This comment on the current answer to Why is this telescope so short? How hard is it to make such a fast primary? says

In this forum topic Borisov appears to call it an f/1.5 Hamiltonian.

Wikipedia's Catadioptric system; Catadioptric dialytes) says:

Catadioptric dialytes are the earliest type of catadioptric telescope. They consist of a single-element refracting telescope objective combined with a silver-backed negative lens (similar to a Mangin mirror). The first of these was the Hamiltonian telescope patented by W. F. Hamilton in 1814. The Schupmann medial telescope designed by German optician Ludwig Schupmann near the end of the 19th century placed the catadioptric mirror beyond the focus of the refractor primary and added a third correcting/focusing lens to the system.

The image of the telescope in the linked question shows a very short and squat telescope with a 65 cm aperture that does not appear to have a "single-element refracting telescope objective", so I am confutes!


  1. What (the heck) is and is not a proper Hamiltonian telescope?
  2. Is the Gennady Borisov telescope in the linked question (and shown here) one?
  • $\begingroup$ potentially helpful: ceravolo.com/hamilton.html $\endgroup$
    – uhoh
    Nov 5, 2020 at 22:46
  • 2
    $\begingroup$ A Hamiltonian telescope is a telescope that visits each vertex of a graph exactly once. $\endgroup$
    – Mark
    Nov 6, 2020 at 2:56
  • $\begingroup$ Question: Is this telescope still used today? or has it become obsolete? I think that since it is 19th century technology, it is easily replaced by digital telescopes. $\endgroup$ Nov 6, 2020 at 5:15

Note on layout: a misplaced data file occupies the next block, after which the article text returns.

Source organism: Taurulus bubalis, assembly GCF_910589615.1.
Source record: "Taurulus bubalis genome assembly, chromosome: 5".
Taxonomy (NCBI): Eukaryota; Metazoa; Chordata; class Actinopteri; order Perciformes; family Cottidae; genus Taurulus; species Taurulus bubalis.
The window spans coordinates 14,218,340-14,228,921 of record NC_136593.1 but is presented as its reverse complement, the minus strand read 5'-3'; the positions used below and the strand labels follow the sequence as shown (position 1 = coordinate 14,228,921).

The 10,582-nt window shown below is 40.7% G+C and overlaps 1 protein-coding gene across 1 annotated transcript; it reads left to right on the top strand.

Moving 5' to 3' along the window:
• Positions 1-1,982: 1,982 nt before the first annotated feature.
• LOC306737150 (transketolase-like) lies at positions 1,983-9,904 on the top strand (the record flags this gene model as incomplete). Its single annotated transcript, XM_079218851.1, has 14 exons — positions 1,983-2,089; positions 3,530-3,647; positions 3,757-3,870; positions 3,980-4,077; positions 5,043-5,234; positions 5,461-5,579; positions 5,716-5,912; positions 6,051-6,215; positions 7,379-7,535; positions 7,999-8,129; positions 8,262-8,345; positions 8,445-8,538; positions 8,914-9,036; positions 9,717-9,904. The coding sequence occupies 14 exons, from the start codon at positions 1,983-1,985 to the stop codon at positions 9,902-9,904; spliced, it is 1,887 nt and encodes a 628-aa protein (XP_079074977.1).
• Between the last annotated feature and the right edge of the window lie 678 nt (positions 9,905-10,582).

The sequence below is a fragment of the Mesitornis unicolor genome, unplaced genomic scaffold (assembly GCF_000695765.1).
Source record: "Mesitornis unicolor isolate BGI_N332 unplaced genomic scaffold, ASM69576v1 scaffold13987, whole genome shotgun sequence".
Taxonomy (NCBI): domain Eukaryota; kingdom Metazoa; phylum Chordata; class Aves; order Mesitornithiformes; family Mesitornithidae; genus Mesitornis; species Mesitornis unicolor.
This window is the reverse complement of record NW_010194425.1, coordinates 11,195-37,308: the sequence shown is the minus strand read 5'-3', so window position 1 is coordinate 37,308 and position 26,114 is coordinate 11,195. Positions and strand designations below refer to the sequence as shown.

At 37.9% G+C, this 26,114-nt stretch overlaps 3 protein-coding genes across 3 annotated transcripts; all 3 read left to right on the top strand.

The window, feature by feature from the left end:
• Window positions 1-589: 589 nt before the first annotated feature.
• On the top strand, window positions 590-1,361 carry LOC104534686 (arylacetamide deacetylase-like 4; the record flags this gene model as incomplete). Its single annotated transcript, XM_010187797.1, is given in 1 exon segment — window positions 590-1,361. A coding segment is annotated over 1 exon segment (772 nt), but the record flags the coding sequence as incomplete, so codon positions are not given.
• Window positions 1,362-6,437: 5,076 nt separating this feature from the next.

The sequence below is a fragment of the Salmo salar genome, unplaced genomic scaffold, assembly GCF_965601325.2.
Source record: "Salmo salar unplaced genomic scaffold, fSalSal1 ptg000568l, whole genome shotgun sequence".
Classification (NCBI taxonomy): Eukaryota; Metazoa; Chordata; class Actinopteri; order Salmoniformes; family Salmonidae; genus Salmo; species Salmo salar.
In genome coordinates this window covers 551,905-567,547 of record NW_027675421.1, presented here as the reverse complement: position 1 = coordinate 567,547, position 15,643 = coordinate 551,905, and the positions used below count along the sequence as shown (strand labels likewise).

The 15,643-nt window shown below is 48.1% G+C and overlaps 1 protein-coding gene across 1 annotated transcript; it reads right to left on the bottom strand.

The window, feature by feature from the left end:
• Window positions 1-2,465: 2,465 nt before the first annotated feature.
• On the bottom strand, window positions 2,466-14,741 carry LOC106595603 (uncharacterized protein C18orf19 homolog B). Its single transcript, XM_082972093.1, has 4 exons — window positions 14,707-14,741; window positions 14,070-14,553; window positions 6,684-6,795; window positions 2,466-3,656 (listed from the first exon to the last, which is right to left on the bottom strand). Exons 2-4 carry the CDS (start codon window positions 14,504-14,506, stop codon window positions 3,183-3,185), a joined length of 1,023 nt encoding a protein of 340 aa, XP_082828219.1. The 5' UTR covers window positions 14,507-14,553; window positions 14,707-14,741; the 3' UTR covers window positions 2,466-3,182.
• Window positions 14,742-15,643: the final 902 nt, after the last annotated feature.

• 1
    $\begingroup$ @NilayGhosh according to information here and in the answer below, Gennady Borisov discovered comet G Borisov in 2019 with one, so I would say yes, it is still being used! $\endgroup$
    – uhoh
    Nov 6, 2020 at 9:01

1 Answer 1


Gennady Borisov wrote on the astronomy.ru forum:

The first observations of the object were made in the morning of August 30 with a 650 mm telescope, F / 1.5 Hamilton

Первые наблюдения объекта были сделаны под утро 30 августа на телескопе 650 мм, F/1.5 Гамильтоне

Yes, this is Hamilton. All surfaces are spheres. Has a 3-lens corrector. Good image quality, high aperture ratio. Large field of view: on FLI ML16803 FOV: 2.1 х 2.1 deg 1.87"/pixel

Да, это Гамильтон. Все поверхности сферы. Имеет 3-х линзовый корректор. Хорошее качество изображения, высокая светосила. Большое поле зрения: на матрице FLI ML16803 FOV: 2.1 х 2.1 deg 1.87"/pixel enter image description here

  • $\begingroup$ Thanks for the speedy answer! I'd like to try to read further (with google translate's assistance). I tried searching the page for "Гамильтон" or "гамильтон" or "поверхности" but no success. It's not easy making a 65 cm lens with a big hole in the center; the backstory on how this was done must be interesting! Actually I will ask about how that's done in a separate question so don't answer that here :-) $\endgroup$
    – uhoh
    Nov 6, 2020 at 4:05
  • $\begingroup$ How to make a 65 cm lens with a 20 cm hole in it for a Hamiltonian telescope? $\endgroup$
    – uhoh
    Nov 6, 2020 at 4:16
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    $\begingroup$ @uhoh He's not really an amateur. He is an observatory employee who builds and repairs telescopes. The optical system is made on professional equipment. $\endgroup$
    – A. Rumlin
    Nov 6, 2020 at 12:13
  • $\begingroup$ Oh I see what you mean, got it. Nonetheless it will be interesting to see how such a "holy lens" (pardon the pun) can be made. $\endgroup$
    – uhoh
    Nov 6, 2020 at 12:50

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